Dual antibody reactivity to β2-glycoprotein I and protein S: Increased association with thrombotic events in the antiphospholipid syndrome Academic Article uri icon

Overview

MeSH Major

  • Antibody Specificity
  • Antiphospholipid Syndrome
  • Autoantibodies
  • Glycoproteins
  • Protein S
  • Thrombosis

abstract

  • The antiphospholipid syndrome (APS) is a thrombotic disorder leading to spontaneous abortions, venous thromboses, myocardial infarctions and strokes. Although the syndrome is associated with characteristic autoantibodies, these tests have poor predictive value for thrombosis. The aim of the study was to determine whether the combined presence of two types of antiphospholipid antibodies can be associated with a high-risk subset of thrombosis-prone patients. One hundred and thirty-four sera from a lupus clinic were tested for antibodies to beta2-glycoprotein I (beta2GPI), protein S and prothrombin. In a group of 29 patients for whom plasma was available, free (functional) protein S levels were also measured. Autoantibodies to beta2GPI and protein S are associated with each other. Dual reactivity to beta2GPI and protein S correlates with increased history of thrombotic events (69% of doubly reactive patients) when compared to either type of autoantibody alone (37% of patients with only anti-beta2GPI and 38% with only anti-protein S, P=0.04 and P=0.01, respectively) or neither reactivity (37%). Among 29 patients tested for free (functional, anticoagulant) protein S levels, the lowest levels were found in patients with antibodies to beta2GPI and/or protein S, and all four patients with a history of thrombosis had below-normal free protein S levels. These associations were not found with antiprothrombin antibodies. In conclusion dual autoantibodies to beta2GPI and protein S are associated with increased history of thrombosis in the antiphospholipid syndrome.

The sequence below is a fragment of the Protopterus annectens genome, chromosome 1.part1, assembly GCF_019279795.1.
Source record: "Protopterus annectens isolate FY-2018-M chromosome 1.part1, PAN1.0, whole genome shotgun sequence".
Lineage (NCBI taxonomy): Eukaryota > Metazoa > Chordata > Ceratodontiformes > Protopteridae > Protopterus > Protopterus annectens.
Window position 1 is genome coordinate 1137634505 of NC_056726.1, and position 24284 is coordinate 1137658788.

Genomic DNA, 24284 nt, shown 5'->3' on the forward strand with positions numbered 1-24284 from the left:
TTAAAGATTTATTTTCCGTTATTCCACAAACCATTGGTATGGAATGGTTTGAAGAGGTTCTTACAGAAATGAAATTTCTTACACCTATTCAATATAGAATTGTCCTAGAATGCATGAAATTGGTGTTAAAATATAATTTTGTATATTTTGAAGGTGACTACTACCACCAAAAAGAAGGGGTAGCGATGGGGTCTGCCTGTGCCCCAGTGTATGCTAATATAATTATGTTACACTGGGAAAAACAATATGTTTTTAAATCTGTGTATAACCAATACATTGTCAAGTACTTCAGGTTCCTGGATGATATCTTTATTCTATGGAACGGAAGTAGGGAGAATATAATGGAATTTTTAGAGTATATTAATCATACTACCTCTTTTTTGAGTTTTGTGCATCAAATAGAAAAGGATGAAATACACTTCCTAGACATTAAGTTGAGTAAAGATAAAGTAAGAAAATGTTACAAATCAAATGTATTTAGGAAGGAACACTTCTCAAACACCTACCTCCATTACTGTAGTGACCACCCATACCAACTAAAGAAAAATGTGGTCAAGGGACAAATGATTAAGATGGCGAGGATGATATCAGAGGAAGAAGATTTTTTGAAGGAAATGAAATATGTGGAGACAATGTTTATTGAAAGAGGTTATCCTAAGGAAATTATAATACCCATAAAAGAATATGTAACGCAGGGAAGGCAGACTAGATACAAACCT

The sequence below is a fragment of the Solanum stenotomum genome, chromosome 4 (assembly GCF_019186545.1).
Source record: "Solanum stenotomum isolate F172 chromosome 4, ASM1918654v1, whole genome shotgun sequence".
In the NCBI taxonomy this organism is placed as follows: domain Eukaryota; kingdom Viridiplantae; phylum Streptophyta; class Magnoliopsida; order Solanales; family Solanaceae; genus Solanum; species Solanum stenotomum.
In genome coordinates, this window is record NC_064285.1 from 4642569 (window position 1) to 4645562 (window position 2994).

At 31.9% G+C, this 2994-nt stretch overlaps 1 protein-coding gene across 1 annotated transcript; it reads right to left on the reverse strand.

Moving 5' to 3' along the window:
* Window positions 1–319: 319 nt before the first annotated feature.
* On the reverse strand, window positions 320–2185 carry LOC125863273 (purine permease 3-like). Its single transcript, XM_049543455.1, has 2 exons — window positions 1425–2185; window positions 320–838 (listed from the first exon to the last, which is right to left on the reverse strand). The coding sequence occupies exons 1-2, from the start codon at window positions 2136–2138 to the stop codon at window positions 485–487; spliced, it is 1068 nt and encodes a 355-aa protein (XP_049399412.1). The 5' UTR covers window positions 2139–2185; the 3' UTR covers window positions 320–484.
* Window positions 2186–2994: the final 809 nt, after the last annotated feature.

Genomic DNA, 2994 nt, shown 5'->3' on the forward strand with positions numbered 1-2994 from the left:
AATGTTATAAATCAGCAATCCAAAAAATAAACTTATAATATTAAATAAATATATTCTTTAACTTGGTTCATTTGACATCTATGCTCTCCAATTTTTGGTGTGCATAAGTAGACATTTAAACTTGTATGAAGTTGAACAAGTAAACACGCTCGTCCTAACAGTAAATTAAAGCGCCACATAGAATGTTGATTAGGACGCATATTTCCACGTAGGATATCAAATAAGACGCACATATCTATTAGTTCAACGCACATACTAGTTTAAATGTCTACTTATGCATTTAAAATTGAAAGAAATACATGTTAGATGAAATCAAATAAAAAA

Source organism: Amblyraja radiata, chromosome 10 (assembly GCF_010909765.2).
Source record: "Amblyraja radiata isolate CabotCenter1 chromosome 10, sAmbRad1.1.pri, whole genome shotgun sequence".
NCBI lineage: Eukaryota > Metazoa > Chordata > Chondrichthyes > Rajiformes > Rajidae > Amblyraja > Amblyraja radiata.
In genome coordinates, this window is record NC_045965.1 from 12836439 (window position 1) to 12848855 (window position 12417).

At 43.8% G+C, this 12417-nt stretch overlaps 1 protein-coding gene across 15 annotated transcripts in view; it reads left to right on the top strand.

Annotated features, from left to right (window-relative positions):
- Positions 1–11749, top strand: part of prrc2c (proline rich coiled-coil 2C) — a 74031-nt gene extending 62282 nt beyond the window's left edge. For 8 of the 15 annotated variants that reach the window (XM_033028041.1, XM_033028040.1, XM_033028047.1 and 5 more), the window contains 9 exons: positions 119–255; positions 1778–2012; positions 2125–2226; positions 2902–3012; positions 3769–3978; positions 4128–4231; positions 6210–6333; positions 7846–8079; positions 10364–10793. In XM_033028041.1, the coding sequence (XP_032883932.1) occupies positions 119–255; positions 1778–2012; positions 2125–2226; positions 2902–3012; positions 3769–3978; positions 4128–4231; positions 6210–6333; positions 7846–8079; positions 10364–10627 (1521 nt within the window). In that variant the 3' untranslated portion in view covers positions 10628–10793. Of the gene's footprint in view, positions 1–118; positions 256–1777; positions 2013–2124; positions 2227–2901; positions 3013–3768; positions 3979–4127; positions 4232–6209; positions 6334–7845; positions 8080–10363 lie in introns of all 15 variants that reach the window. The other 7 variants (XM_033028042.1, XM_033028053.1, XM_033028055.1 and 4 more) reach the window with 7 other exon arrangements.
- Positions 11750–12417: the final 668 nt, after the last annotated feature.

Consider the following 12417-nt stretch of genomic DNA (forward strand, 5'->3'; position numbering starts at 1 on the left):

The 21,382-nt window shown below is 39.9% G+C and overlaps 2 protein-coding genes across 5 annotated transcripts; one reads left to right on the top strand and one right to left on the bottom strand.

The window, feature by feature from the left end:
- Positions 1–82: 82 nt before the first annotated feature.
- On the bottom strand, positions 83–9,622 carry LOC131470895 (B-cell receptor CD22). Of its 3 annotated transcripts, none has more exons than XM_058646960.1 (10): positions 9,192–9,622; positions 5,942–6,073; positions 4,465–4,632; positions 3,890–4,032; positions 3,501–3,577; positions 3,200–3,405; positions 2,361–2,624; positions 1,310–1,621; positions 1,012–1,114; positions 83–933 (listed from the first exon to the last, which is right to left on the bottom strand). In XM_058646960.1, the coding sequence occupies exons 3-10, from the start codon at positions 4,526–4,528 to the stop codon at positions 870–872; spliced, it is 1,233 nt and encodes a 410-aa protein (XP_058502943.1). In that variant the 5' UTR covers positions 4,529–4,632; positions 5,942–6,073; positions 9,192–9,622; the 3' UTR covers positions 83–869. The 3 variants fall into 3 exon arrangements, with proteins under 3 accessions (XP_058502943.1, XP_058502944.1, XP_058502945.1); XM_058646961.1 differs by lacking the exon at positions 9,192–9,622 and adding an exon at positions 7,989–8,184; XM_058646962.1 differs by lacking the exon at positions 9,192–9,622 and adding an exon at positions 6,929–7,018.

publication date

  • January 2002

Research

keywords

  • Academic Article

Identity

Language

  • eng

Digital Object Identifier (DOI)

  • 10.1191/0961203302lu178oa

PubMed ID

  • 12043884

Additional Document Info

start page

  • 215

end page

  • 20

volume

  • 11

number

  • 4